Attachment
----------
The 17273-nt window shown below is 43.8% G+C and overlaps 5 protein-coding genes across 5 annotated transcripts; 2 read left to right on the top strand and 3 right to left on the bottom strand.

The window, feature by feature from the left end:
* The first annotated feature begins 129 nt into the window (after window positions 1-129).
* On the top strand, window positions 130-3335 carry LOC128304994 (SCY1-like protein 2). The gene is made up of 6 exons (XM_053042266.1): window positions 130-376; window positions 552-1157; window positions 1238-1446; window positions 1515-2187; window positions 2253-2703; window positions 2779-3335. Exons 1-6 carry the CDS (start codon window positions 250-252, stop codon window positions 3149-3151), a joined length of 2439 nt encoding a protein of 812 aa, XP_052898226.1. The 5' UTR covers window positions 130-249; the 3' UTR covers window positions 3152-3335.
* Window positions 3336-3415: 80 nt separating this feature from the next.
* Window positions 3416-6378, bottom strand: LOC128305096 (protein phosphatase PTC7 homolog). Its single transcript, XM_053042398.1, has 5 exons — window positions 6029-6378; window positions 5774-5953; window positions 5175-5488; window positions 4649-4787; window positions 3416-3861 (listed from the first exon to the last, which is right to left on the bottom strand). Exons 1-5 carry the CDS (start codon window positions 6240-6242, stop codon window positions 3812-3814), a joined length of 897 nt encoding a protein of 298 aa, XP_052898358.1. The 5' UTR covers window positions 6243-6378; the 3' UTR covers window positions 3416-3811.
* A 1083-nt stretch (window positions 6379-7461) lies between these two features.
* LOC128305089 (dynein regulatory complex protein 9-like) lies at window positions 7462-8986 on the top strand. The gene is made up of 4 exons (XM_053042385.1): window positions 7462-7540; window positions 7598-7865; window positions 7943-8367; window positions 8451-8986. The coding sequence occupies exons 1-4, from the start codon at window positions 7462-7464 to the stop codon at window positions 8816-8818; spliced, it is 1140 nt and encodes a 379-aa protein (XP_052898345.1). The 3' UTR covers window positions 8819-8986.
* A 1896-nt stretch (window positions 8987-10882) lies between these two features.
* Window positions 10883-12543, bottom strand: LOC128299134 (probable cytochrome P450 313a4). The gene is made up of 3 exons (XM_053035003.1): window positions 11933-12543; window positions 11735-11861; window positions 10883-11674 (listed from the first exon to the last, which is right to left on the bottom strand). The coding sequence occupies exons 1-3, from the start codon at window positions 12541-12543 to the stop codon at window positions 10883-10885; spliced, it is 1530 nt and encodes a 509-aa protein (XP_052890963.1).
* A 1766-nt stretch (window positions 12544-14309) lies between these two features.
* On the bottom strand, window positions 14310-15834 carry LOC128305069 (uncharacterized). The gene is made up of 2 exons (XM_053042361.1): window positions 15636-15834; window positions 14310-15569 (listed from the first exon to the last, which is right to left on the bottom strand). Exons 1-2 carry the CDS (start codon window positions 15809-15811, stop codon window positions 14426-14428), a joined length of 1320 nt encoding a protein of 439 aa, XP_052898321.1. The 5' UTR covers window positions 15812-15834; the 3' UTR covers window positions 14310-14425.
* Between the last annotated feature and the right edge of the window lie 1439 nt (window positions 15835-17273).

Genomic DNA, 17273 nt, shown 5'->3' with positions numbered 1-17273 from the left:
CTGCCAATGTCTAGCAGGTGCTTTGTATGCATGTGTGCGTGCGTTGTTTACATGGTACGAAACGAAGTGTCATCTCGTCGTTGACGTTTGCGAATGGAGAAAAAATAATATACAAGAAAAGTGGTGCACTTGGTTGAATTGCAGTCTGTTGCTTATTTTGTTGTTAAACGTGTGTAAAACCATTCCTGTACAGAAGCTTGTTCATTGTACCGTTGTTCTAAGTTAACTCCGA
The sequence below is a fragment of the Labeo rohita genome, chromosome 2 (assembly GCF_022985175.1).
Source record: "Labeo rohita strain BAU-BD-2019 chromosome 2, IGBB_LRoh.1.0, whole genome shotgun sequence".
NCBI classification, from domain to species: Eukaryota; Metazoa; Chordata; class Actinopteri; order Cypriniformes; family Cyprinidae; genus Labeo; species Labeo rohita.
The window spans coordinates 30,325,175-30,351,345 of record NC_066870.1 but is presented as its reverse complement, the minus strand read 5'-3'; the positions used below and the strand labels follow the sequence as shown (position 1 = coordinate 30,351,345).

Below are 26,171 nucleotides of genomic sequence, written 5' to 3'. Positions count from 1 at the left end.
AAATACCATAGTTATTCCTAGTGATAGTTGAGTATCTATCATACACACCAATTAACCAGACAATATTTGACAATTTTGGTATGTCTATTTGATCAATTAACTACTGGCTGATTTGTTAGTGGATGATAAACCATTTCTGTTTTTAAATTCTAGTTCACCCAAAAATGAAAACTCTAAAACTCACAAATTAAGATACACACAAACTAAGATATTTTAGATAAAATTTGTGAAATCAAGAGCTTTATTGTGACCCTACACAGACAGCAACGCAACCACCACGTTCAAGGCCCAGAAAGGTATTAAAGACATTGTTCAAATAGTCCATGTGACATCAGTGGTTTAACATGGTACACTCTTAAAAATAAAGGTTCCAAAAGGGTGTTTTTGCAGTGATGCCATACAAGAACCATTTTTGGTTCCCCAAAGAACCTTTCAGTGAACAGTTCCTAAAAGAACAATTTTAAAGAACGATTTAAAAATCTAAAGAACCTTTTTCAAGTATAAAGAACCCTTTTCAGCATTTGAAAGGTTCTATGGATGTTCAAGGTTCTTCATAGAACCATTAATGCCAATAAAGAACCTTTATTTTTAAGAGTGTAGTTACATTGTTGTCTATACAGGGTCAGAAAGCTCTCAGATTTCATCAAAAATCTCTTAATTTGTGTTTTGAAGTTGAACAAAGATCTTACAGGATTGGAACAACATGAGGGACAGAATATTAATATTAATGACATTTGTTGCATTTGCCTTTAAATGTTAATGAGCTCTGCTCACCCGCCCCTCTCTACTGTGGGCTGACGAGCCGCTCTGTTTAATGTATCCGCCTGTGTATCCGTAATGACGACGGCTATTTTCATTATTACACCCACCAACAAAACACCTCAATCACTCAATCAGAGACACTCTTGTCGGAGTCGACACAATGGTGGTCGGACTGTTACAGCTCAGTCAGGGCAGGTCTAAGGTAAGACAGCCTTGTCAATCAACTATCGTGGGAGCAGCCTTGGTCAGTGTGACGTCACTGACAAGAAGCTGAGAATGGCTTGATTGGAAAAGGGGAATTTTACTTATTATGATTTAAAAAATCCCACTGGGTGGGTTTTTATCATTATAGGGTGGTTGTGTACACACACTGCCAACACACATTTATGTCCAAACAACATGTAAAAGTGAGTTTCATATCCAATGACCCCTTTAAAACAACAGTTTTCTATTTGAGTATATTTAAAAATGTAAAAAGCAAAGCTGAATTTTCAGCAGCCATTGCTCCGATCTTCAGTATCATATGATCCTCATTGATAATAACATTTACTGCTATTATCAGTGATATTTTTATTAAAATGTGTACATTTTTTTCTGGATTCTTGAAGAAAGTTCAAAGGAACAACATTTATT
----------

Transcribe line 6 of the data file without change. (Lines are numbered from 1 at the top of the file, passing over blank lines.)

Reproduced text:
* Window positions 3416-6378, bottom strand: LOC128305096 (protein phosphatase PTC7 homolog). Its single transcript, XM_053042398.1, has 5 exons — window positions 6029-6378; window positions 5774-5953; window positions 5175-5488; window positions 4649-4787; window positions 3416-3861 (listed from the first exon to the last, which is right to left on the bottom strand). Exons 1-5 carry the CDS (start codon window positions 6240-6242, stop codon window positions 3812-3814), a joined length of 897 nt encoding a protein of 298 aa, XP_052898358.1. The 5' UTR covers window positions 6243-6378; the 3' UTR covers window positions 3416-3811.